A decision by juice and smoothie group, innocent, to trial its drinks in McDonalds restaurants has caused debate among the UK firm's consumers.
Innocent, which sits at the head of a new wave of juice and smoothie producers invading the UK high street, has announced a plan to trial some of its drinks in McDonalds Happy Meals at selected restaurants across the UK.
But, in a largely unprecedented move for a food and drink firm, innocent has invited open comments from consumers and posted a selection, both positive and negative, onto its website.
Several comments praised innocent for its open approach to the situation.
The move has also allowed innocent to respond directly to inevitable accusations that it risked losing its high ethical principles by cutting a deal with McDonalds behemoth.
Innocent has founded itself on ethical practices. It plans to be using 100 per cent recycled PET bottles by June this year and gives 10 per cent of its profits to charity.
"What it comes down to is this - we will never change our principles or the way we do business for anyone - McDonalds or anyone else," said Richard Reed, innocent co-founder, answering fears that such principles could be lost.
A poll of regular drinkers in recent weeks showed 72 per cent actively in favour of innocent putting its drinks into McDonalds, while 17 per cent said they didn't care and nine were opposed.
Reed re-iterated that innocent remained an independent company with no intention of selling up to McDonalds, and argued the trial, if successful, would enable children to eat more fruit.
Some were still not happy, revealing an ongoing streak of public anger against McDonalds.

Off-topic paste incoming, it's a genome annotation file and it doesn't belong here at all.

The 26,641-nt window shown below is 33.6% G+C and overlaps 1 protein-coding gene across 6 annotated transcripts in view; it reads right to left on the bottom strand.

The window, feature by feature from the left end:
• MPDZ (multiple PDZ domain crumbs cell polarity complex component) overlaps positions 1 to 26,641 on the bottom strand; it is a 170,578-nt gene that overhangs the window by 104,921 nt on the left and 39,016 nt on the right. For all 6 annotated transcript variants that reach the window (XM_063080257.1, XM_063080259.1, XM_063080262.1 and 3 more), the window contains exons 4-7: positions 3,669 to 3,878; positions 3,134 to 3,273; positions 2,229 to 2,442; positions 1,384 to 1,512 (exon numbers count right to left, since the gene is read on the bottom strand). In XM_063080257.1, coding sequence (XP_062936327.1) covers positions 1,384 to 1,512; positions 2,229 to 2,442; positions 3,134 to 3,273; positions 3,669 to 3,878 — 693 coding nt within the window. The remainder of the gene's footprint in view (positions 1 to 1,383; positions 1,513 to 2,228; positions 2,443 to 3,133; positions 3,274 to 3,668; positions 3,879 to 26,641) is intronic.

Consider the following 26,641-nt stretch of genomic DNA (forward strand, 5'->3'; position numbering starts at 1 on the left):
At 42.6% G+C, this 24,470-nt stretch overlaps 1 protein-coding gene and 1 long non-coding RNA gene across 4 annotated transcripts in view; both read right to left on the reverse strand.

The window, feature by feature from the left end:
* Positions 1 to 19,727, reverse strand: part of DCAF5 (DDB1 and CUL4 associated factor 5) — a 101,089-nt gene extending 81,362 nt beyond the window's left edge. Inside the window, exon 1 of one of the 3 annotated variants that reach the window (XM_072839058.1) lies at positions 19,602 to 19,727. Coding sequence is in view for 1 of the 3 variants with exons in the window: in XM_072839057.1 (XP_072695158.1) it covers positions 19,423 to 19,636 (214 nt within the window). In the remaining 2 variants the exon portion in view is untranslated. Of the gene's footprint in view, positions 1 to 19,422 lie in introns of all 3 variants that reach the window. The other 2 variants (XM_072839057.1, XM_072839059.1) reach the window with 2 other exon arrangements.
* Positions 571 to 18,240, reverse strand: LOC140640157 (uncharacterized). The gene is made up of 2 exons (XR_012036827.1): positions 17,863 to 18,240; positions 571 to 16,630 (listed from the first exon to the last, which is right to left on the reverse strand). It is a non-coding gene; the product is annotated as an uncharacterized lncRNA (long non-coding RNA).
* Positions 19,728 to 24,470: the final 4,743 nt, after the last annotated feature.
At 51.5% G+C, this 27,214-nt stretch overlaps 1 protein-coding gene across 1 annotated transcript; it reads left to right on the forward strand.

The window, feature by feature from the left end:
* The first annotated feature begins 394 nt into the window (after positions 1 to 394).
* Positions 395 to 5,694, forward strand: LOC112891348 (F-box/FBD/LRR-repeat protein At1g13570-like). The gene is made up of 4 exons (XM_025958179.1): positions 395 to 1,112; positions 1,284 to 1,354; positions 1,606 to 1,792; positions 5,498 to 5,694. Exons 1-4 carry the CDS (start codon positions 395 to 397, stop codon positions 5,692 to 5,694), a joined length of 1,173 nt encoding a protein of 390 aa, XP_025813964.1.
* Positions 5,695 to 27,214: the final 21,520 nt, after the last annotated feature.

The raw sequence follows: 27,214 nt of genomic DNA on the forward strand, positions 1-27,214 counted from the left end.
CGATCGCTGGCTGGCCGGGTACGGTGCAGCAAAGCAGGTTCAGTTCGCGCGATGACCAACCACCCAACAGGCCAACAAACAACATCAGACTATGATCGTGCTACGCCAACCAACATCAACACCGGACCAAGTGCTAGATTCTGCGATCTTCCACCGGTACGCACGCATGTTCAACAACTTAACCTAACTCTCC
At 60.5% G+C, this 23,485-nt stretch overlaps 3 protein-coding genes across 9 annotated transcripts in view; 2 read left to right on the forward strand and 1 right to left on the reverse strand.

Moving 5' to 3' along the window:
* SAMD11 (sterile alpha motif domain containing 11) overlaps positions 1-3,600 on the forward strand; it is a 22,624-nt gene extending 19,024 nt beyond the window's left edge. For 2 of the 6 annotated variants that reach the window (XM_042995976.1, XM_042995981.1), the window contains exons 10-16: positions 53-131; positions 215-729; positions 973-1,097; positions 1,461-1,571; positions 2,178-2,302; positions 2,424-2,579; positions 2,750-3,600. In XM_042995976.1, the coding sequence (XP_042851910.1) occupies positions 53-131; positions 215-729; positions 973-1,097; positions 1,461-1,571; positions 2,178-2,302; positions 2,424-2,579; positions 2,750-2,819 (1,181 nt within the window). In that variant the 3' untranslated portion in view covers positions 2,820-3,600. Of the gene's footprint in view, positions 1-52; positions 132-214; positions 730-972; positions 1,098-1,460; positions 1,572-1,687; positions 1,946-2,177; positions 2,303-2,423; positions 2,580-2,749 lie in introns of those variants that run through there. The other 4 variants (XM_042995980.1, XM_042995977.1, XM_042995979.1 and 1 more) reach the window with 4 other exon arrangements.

One suggested innocent should rename itself 'just a little bit tainted Smoothies' and argued a point echoed by several contributors that: "While I can wholeheartedly see the good reason for trying to get kids/people in general to eat more healthily - if that is the case, they really shouldn't be in McDonalds in the first place."
Others applauded the trial as a sensible business venture by innocent, and welcomed the fact that children may have the option of an innocent juice or smoothie when eating at McDonalds.
The trial shows how smoothies are fast becoming big business in the UK.
Britons sank 34m litres of smoothies in 2006, compared to just 6.3m in 2001, and consumption is set to almost treble again over the next five years, according to figures from market research group, Mintel.
Success in this area is as much about fashion as technique, Chris Connon, managing director of Crussh Juice Bars, told BeverageDaily.com recently. "You need to be at the forefront of the latest trends. We are always looking for the next big thing."